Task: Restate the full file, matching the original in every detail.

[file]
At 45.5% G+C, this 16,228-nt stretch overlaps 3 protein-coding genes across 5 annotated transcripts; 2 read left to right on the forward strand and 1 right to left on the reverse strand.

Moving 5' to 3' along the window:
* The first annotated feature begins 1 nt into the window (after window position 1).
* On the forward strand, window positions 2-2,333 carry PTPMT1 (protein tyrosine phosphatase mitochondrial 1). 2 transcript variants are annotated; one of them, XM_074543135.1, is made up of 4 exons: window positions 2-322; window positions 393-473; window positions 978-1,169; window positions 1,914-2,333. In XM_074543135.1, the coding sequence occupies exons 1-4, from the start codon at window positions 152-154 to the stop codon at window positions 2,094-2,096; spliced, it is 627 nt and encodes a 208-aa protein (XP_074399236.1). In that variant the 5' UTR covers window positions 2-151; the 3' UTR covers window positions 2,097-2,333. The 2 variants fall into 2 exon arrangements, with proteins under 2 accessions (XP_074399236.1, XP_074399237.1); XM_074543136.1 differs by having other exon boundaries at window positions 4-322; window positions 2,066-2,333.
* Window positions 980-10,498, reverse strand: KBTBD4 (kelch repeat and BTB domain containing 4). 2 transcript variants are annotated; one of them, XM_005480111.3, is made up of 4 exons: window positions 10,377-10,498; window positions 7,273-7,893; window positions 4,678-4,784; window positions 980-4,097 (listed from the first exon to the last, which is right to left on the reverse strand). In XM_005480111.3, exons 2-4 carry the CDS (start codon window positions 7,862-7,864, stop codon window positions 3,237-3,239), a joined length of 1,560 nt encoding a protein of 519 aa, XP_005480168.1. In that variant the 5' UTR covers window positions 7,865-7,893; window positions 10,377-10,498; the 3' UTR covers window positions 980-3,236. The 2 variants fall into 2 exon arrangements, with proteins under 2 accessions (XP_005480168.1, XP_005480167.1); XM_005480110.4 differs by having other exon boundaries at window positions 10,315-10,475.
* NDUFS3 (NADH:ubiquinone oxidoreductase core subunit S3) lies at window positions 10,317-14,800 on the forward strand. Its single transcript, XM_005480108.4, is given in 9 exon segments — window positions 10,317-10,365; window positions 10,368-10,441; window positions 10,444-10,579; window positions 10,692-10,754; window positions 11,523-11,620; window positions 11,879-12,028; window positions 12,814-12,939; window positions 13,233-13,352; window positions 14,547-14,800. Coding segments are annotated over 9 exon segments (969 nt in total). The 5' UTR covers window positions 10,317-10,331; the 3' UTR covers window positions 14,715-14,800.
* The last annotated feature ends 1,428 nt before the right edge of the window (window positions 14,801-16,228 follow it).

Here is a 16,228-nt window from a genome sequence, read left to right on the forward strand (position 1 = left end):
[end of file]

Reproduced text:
At 45.5% G+C, this 16,228-nt stretch overlaps 3 protein-coding genes across 5 annotated transcripts; 2 read left to right on the forward strand and 1 right to left on the reverse strand.

Moving 5' to 3' along the window:
* The first annotated feature begins 1 nt into the window (after window position 1).
* On the forward strand, window positions 2-2,333 carry PTPMT1 (protein tyrosine phosphatase mitochondrial 1). 2 transcript variants are annotated; one of them, XM_074543135.1, is made up of 4 exons: window positions 2-322; window positions 393-473; window positions 978-1,169; window positions 1,914-2,333. In XM_074543135.1, the coding sequence occupies exons 1-4, from the start codon at window positions 152-154 to the stop codon at window positions 2,094-2,096; spliced, it is 627 nt and encodes a 208-aa protein (XP_074399236.1). In that variant the 5' UTR covers window positions 2-151; the 3' UTR covers window positions 2,097-2,333. The 2 variants fall into 2 exon arrangements, with proteins under 2 accessions (XP_074399236.1, XP_074399237.1); XM_074543136.1 differs by having other exon boundaries at window positions 4-322; window positions 2,066-2,333.
* Window positions 980-10,498, reverse strand: KBTBD4 (kelch repeat and BTB domain containing 4). 2 transcript variants are annotated; one of them, XM_005480111.3, is made up of 4 exons: window positions 10,377-10,498; window positions 7,273-7,893; window positions 4,678-4,784; window positions 980-4,097 (listed from the first exon to the last, which is right to left on the reverse strand). In XM_005480111.3, exons 2-4 carry the CDS (start codon window positions 7,862-7,864, stop codon window positions 3,237-3,239), a joined length of 1,560 nt encoding a protein of 519 aa, XP_005480168.1. In that variant the 5' UTR covers window positions 7,865-7,893; window positions 10,377-10,498; the 3' UTR covers window positions 980-3,236. The 2 variants fall into 2 exon arrangements, with proteins under 2 accessions (XP_005480168.1, XP_005480167.1); XM_005480110.4 differs by having other exon boundaries at window positions 10,315-10,475.
* NDUFS3 (NADH:ubiquinone oxidoreductase core subunit S3) lies at window positions 10,317-14,800 on the forward strand. Its single transcript, XM_005480108.4, is given in 9 exon segments — window positions 10,317-10,365; window positions 10,368-10,441; window positions 10,444-10,579; window positions 10,692-10,754; window positions 11,523-11,620; window positions 11,879-12,028; window positions 12,814-12,939; window positions 13,233-13,352; window positions 14,547-14,800. Coding segments are annotated over 9 exon segments (969 nt in total). The 5' UTR covers window positions 10,317-10,331; the 3' UTR covers window positions 14,715-14,800.
* The last annotated feature ends 1,428 nt before the right edge of the window (window positions 14,801-16,228 follow it).

Here is a 16,228-nt window from a genome sequence, read left to right on the forward strand (position 1 = left end):